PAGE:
Is the baht too strong??
So how strong is the Thai Baht really? The official line is that the Baht is damaging the Thai economy through tourism, however if you listen to the Thai government their stance is that the strong baht is not yet hurting the incoming tourism sector, the fact of the matter is Thai tourism figures are on the up as the massive influx of the Russian, Indian and Chinese continues.
They are two possible ways the strong Baht could damage incoming tourism, firstly as the Thai baht strengthens and other currencies like the British Pound & Euro falter, more and more Thai’s will have their vacations away from the Kingdom which results in them spending their money outside of Thailand, however home grown tourism is also on the increase so hopefully this will redress the balance.
According to The Tourism Authority of Thailand (TAT) there has been an 8 % increase of Asian tourist arrivals to the Kingdom in the first quarter a majority of these being Chinese tourists. Chinese travellers were top of the list with a staggering 1.5 million visiting Thailand in the first quarter of 2013, they were followed by Malaysian and then the Japanese. Chinese tourism has increased 90% year on year the TAT predicts that by the end of the year some 3 million Chinese will have visited.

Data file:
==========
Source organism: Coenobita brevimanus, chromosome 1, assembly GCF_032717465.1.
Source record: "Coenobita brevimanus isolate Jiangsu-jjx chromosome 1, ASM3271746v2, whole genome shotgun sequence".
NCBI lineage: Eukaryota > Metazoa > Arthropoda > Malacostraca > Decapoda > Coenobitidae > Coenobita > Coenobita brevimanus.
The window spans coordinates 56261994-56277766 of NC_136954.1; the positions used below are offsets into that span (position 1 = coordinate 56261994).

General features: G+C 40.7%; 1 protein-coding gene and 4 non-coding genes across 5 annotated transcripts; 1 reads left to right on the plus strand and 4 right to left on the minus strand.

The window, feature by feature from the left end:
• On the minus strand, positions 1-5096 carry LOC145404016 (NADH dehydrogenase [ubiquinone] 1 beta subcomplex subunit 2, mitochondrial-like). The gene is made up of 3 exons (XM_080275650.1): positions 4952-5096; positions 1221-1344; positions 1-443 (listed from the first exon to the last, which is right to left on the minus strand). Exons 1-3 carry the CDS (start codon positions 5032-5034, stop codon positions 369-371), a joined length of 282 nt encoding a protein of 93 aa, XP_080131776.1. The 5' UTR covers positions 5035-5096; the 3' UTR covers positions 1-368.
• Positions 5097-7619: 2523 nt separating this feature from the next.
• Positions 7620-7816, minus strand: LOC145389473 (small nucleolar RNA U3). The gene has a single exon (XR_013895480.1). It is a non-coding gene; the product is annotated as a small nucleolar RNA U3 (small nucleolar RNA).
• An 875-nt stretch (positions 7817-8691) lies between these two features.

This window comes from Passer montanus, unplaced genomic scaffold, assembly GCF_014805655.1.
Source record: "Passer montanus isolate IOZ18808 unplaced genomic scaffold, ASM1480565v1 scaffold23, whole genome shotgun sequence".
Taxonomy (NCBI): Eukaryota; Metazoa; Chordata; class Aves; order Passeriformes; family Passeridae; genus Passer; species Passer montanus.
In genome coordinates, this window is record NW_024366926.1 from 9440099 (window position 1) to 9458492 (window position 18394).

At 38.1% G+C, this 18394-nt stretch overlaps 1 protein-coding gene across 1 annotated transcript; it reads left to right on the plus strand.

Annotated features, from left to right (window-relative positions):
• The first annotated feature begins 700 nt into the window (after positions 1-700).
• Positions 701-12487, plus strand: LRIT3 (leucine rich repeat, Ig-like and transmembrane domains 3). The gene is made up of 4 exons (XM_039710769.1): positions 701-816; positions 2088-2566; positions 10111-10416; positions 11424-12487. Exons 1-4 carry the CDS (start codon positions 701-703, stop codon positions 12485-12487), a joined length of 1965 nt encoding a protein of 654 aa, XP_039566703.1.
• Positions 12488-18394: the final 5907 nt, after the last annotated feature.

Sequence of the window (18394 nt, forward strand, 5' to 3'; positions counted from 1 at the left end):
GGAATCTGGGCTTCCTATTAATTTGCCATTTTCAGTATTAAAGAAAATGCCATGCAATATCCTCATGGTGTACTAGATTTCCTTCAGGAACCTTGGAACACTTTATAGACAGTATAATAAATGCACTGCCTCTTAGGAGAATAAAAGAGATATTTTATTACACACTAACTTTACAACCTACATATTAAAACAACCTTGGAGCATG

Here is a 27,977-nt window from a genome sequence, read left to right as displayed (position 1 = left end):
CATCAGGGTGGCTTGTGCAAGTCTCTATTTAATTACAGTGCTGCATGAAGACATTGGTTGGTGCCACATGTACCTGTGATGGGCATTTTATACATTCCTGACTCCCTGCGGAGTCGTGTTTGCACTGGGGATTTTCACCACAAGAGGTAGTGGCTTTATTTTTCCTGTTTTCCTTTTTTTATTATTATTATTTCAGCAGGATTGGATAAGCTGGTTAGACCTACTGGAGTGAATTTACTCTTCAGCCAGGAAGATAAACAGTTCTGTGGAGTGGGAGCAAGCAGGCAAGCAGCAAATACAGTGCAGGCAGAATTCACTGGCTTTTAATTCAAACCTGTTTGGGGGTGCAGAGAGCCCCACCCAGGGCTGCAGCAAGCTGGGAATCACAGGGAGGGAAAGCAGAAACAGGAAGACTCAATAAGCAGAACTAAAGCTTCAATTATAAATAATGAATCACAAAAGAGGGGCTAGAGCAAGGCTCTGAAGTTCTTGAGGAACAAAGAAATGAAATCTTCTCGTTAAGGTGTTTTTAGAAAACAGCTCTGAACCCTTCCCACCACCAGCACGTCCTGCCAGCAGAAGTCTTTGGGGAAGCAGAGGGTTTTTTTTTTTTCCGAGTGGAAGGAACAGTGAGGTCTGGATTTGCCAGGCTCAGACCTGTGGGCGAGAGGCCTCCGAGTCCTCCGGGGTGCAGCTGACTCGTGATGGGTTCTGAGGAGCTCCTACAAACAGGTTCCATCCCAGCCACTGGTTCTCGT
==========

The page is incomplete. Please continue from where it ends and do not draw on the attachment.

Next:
Travellers from outside Asia grew 15%, as 8 million arrived in the first quarter with a yearly estimate to reach as much as 25 million. Skyscanner a passenger flight search engine that allows users to browse for flights via price and location said in a recent report it found that more arrivals from Belgium, Brazil, Israel, Macau, Myanmar, Netherlands, New Zealand and Taiwan can be expected in the near future as the report revealed that these countries recorded the highest percentage of flight searches to the Kingdom.
Secondly, for incoming tourists Thailand is no longer the cheapest option and could be become too expensive or less cheap than other surrounding countries, for example ten years ago the good old British Pound would get you 75 Baht and it now hovers around the 45 baht mark, of course this is not Thailand’s fault, more the state of the British economy.
So instead of your next trip to Thailand are you considering somewhere else due to the low exchange rate of your currency?
Earl is a business manager within the Sutlet group and writes about business and finance within the kingdom.
For business set up advice and currency issues contact Sutlet group